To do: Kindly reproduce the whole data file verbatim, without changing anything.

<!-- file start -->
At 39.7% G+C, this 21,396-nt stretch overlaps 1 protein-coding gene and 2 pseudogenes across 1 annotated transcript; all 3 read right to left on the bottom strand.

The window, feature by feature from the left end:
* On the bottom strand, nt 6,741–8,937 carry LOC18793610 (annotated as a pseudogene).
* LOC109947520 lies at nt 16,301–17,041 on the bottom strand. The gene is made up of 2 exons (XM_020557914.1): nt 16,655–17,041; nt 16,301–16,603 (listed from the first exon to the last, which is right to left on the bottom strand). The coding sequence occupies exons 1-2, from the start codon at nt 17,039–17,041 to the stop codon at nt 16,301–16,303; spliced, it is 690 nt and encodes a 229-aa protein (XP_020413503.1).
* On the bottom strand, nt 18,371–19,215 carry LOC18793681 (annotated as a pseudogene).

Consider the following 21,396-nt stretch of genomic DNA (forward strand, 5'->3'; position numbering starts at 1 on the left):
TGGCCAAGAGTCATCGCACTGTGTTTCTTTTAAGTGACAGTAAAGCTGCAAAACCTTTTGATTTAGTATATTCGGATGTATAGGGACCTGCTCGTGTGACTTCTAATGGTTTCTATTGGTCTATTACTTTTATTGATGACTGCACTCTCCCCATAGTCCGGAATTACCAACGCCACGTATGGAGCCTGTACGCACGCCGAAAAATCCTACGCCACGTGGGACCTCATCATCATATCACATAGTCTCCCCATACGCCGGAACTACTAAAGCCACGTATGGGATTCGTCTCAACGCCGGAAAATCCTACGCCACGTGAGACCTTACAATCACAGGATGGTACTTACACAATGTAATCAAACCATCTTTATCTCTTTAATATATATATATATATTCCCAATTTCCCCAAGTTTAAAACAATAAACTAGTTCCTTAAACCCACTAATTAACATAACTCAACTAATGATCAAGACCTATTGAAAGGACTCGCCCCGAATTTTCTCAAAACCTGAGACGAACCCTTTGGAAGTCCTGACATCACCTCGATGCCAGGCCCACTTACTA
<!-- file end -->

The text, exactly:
At 39.7% G+C, this 21,396-nt stretch overlaps 1 protein-coding gene and 2 pseudogenes across 1 annotated transcript; all 3 read right to left on the bottom strand.

The window, feature by feature from the left end:
* On the bottom strand, nt 6,741–8,937 carry LOC18793610 (annotated as a pseudogene).
* LOC109947520 lies at nt 16,301–17,041 on the bottom strand. The gene is made up of 2 exons (XM_020557914.1): nt 16,655–17,041; nt 16,301–16,603 (listed from the first exon to the last, which is right to left on the bottom strand). The coding sequence occupies exons 1-2, from the start codon at nt 17,039–17,041 to the stop codon at nt 16,301–16,303; spliced, it is 690 nt and encodes a 229-aa protein (XP_020413503.1).
* On the bottom strand, nt 18,371–19,215 carry LOC18793681 (annotated as a pseudogene).

Consider the following 21,396-nt stretch of genomic DNA (forward strand, 5'->3'; position numbering starts at 1 on the left):
TGGCCAAGAGTCATCGCACTGTGTTTCTTTTAAGTGACAGTAAAGCTGCAAAACCTTTTGATTTAGTATATTCGGATGTATAGGGACCTGCTCGTGTGACTTCTAATGGTTTCTATTGGTCTATTACTTTTATTGATGACTGCACTCTCCCCATAGTCCGGAATTACCAACGCCACGTATGGAGCCTGTACGCACGCCGAAAAATCCTACGCCACGTGGGACCTCATCATCATATCACATAGTCTCCCCATACGCCGGAACTACTAAAGCCACGTATGGGATTCGTCTCAACGCCGGAAAATCCTACGCCACGTGAGACCTTACAATCACAGGATGGTACTTACACAATGTAATCAAACCATCTTTATCTCTTTAATATATATATATATATTCCCAATTTCCCCAAGTTTAAAACAATAAACTAGTTCCTTAAACCCACTAATTAACATAACTCAACTAATGATCAAGACCTATTGAAAGGACTCGCCCCGAATTTTCTCAAAACCTGAGACGAACCCTTTGGAAGTCCTGACATCACCTCGATGCCAGGCCCACTTACTA